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    NEWS AND ANNOUNCEMENTS

 Hunting Lead Poisoning

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There are over 15 million hunting license holders in the United States, with Georgia ranking 5th among the states at over 625K.

Over the centuries, hunting has largely evolved from necessity to sport; however, one of the lesser known potential dangers of both hunting and fishing remains: The risk for lead poisoning through lead ammunition and fishing weights.

Lead is a heavy metal that occurs naturally and used to this day in many everyday objects as well as things that are used in certain occupations and popular hobbies.

Lead poisoning occurs when people are exposed to lead and it enters the body. People and even animals can be lead poisoned by being exposed to lead just one time. Most of the time however, lead exposure is chronic. Lead enters the body when it is eaten, accidently swallowed, or when lead dust is inhaled.

In hunting, people are exposed to lead through lead ammunition fragments in the game meat. Also, lead residue is produced and breathed in when lead ammunition is fired. This happens with hunters or anyone else who enjoys the shooting lead ammunition. This means that hunters are both eating and breathing lead. But hunters are not the only ones affected by this lead. When game meat is taken home to be eaten, the family is now also exposed to the lead fragments in the meat. There are terrible effects of lead poisoning in adults, but consequences of lead poisoning in a child can be life changing.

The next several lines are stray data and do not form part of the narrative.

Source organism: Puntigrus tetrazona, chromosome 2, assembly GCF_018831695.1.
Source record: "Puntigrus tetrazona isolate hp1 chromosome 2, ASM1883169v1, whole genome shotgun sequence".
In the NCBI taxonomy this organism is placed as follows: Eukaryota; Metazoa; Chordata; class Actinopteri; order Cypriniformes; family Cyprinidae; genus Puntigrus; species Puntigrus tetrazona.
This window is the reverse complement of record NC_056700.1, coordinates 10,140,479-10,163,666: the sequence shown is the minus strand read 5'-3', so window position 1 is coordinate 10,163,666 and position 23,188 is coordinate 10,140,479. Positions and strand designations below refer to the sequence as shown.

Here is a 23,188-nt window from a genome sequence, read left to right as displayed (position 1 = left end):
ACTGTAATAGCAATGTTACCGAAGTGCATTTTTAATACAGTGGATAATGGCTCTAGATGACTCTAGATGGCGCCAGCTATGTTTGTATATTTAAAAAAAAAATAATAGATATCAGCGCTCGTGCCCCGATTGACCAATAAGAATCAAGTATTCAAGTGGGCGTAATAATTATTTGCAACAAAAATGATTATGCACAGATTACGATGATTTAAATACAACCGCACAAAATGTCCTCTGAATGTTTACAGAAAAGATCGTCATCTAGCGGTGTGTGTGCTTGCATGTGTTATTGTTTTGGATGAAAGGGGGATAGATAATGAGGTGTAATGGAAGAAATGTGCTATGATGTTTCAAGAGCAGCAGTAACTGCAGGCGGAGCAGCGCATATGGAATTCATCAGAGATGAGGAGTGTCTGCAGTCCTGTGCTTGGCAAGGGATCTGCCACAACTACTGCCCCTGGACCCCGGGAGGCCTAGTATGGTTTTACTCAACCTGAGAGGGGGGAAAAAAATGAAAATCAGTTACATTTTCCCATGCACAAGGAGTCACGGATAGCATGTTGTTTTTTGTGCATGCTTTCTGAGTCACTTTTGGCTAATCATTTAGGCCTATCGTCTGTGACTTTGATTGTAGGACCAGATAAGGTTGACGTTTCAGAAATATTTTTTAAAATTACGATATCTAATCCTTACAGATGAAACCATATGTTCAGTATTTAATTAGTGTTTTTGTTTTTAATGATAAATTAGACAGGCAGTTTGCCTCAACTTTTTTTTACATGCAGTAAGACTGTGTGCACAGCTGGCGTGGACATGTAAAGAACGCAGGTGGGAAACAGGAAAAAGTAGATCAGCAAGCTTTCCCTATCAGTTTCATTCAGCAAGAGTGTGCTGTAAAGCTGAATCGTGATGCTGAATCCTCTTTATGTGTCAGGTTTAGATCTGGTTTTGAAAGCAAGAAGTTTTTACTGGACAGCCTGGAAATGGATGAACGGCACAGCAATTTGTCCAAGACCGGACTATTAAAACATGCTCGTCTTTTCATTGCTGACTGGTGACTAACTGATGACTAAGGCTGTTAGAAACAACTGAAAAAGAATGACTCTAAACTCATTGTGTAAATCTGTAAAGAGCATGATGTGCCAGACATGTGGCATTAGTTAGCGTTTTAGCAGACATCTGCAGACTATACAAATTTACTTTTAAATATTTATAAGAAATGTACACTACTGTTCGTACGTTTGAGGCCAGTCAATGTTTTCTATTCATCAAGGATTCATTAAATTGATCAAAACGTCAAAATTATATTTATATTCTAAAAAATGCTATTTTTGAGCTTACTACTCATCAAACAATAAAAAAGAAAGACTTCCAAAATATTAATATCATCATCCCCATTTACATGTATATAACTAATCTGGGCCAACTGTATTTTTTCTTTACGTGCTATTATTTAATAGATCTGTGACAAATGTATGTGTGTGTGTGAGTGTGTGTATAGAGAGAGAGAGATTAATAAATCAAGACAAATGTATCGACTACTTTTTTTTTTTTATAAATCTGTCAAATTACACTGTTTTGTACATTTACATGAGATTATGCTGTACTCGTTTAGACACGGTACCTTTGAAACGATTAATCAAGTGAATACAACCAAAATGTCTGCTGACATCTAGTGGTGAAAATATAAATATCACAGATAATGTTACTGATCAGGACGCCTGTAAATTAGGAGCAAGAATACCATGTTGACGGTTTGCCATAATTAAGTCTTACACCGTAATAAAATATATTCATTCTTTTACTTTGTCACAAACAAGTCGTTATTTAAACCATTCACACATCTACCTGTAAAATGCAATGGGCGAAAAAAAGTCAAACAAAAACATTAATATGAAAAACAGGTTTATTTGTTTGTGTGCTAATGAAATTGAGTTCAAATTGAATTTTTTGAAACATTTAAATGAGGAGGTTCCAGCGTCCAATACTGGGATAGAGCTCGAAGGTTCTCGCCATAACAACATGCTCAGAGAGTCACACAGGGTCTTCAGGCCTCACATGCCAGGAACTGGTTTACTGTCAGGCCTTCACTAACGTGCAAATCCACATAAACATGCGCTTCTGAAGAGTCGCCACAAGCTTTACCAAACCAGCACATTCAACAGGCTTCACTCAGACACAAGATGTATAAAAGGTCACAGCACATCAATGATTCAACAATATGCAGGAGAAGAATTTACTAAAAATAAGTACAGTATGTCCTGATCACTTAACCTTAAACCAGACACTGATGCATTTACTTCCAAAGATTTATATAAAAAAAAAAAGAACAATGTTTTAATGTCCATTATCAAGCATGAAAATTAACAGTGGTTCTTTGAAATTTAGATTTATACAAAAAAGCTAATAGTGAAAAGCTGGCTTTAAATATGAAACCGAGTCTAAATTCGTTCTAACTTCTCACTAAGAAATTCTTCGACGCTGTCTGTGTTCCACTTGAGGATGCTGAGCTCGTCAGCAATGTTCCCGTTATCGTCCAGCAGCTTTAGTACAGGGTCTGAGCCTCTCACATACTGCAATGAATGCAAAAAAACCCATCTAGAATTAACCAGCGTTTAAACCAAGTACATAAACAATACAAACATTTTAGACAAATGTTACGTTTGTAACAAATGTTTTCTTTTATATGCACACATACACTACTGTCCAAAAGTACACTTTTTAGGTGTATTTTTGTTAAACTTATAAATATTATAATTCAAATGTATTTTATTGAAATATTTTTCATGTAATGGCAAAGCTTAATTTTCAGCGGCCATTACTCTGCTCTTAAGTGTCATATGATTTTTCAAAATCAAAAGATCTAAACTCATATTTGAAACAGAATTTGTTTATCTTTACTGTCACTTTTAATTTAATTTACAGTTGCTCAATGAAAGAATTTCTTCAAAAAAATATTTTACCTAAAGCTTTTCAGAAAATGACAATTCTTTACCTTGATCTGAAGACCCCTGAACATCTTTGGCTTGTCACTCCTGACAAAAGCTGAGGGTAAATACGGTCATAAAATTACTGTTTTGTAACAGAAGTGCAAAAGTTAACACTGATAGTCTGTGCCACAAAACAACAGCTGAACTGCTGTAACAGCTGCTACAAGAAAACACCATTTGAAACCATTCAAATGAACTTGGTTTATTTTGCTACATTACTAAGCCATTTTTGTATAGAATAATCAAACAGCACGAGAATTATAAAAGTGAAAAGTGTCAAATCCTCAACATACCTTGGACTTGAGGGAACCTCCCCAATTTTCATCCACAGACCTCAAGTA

Lead poisoning in unborn babies and children under the age of six is particularly dangerous. Lead affects the central nervous system, which includes the brain, and many organs. It is particularly dangerous in young children because it damages the brain and can cause developmental and physical delays as well as behavioral issues. The damage caused by lead poisoning is permanent and sometimes severe. Severe lead poisoning can also lead to death.

When lead ammunition hits its target, the lead ammunition expands and sends dozens and even hundreds of small fragments into the meat. The number of fragments and the distance from the exit wound depend on the ammunition type. Rinsing the meat is not usually helpful. Rinsing the meat spreads the fragments further away from the exit wound to the rest of meat that is washed less carefully.


Closed for ThanksgivingAll our public health departments and services in Cherokee, Fannin, Gilmer, Murray, Pickens and Whitfield counties will be CLOSED for Thanksgiving, Thurs., Nov. 24th & on Fri., Nov. 25th. MAKO Medical COVID-19 Testing in Dalton is also closed. Happy Thanksgiving! Find our Public Health Services on our home page at www.nghd.org.

These are CDC Healthy Eating Holiday Tips

Full Homemade Thanksgiving Dinner

Savor a serving of the foods you really love.

Here’s your recipe for staying on track no matter what’s cooking.

‘Tis the season for family, festivity, and food—lots of food. Temptations are everywhere, and parties and travel disrupt daily routines. What’s more, it all goes on for weeks.